New Delhi: Phone firm Bharti Airtel Ltd plans to outsource more of its internal functions as it enters businesses such as direct-to-home, or DTH, and Internet-delivered television services, chief executive Manoj Kohli said. India’s largest mobile-phone firm by subscribers first outsourced network and tech management four years ago in an attempt to cut costs and focus on adding customers.
The company, which has 75 million mobile and fixed-line phone customers, is adding three million subscribers a month even as it diversifies into DTH and so-called Internet protocol TV, or IPTV, services. The challenge is to manage scale while keeping costs low, Kohli said.
Video Story: In conversation with Manoj Kohli
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“We have innovated in these years and you will see we will innovate in the next two-three years a more unique model,” Kohli said in his first interview since becoming managing director and CEO on 8 August.
Bharti Airtel aims to become an integrated telecom firm that would rank among the world’s top three by customers—behind only China Mobile Ltd and China Unicom Ltd.
The company has benefited from its 2004 decision to outsource management of phone and information technology (IT) networks to the likes of Telefon AB LM Ericsson, Nokia Oyj, International Business Machines Corp. and Oracle Corp., and back-office support firms in India, by increasing its customer base more than 20-fold. Others such as Vodafone Essar Ltd and Idea Cellular Ltd have since outsourced these functions too.
Kohli declined to say which other functions it would outsource, but one analyst said they may be connected to human resource, or HR, management and billing. Bharti Airtel employs some 24,000 and outsources work to an equal number working with its vendors.
“The company can look at outsourcing HR functions, prepaid and postpaid billing. One of the other areas that can happen is when number portability is introduced, where more sophisticated work like customer churn management and behavioural analytics is outsourced to predict the longevity of the customer,” said Alok Shende, principal consultant at Accendia Consulting. “When they started outsourcing, they (Bharti Airtel) were in a lower level of learning cycle; now the company is little more advanced.”
Number portability allows users to retain their mobile phone numbers even when switching operators.
Bharti Airtel has over the last year put management structures in place for shared services such as HR, supplies, finance and IT that serve different businesses. Kohli said these units are helping reduce costs and decision times.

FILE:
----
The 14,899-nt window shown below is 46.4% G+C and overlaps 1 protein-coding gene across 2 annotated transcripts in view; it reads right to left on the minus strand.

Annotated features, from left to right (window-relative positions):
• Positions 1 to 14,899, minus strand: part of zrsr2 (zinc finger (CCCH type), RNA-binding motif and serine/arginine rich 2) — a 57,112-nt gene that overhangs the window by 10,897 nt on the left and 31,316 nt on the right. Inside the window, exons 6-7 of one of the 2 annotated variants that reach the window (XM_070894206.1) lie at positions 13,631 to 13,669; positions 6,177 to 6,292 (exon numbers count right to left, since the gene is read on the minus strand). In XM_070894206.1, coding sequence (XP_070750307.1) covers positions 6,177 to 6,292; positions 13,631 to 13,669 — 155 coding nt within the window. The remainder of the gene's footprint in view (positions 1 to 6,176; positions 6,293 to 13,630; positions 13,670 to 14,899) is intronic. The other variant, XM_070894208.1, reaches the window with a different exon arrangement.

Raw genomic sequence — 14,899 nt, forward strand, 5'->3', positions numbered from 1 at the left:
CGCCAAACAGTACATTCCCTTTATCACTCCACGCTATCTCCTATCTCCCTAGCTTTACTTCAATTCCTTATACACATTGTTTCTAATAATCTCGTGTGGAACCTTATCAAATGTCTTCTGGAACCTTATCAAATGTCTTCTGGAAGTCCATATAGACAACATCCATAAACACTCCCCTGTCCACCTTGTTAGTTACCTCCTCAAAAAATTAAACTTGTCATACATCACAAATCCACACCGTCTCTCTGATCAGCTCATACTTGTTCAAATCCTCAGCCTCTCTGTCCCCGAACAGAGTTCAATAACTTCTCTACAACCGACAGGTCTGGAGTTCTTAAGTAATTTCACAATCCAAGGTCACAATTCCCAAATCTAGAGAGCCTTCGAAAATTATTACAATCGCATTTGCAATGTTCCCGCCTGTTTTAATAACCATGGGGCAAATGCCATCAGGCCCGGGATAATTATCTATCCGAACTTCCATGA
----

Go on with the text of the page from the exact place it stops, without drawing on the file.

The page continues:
Ringing in change: Manoj Kohli, chief executive of Bharti Airtel. (Bloomberg)
The company will invest in strengthening its phone and IT networks, billing systems and call centres that service customers on the phone. “These are vital elements for the customer, on how we respond, on (how) fast we resolve the issue, what kind of redundancy we have, what kind of disaster recovery,” Kohli said.
A fire at one of the firm’s phone exchanges in Mumbai last month disrupted services for 12 hours. The services resumed with some of Bharti Airtel’s calls being routed over rival Vodafone Essar networks.
Kohli said Bharti Airtel’s transformation was aimed at making the company’s Airtel brand the most admired in India by 2010, an ambition the firm has nursed since 2005. The goal is being buttressed by rapid business growth, Kohli said. “On the growth side, mobile will remain the core business of this company and we will try and enhance and strengthen the market leadership, which is happening,” he said. Some two-thirds of the company’s business comes from mobile phone services. The company posted Rs27,012 crore of revenue in fiscal 2008.
Bharti Airtel, like rivals, is focused on expanding services into the villages where about two-thirds of the country’s 1.1 billion people live.
Kohli said the untapped rural market and the so-called third generation, or 3G services, which enable high speed data transfers, present a potentially huge opportunity for Bharti Airtel, India’s third biggest company by market value. 3G will also form the backbone of the company’s wireless broadband strategy.
Kohli said DTH and IPTV services would reinforce the appeal of the Airtel brand. “We are getting ready; trials are in advanced stages… Our content plans are ready,” he said.
A management expert said Bharti Airtel’s aim of becoming an integrated telecom firm was an obvious ambition to pursue, but could trip on technology and HR issues.
“The same billing system that records (voice) calls cannot do the same for data records, as they are technologically different,” said Romal Shetty, director of telecom risk assessment services at consultant KPMG India. “There will have to be some tweaking of applications. There will also be some people challenges to integration, as there can be rationalization of work.”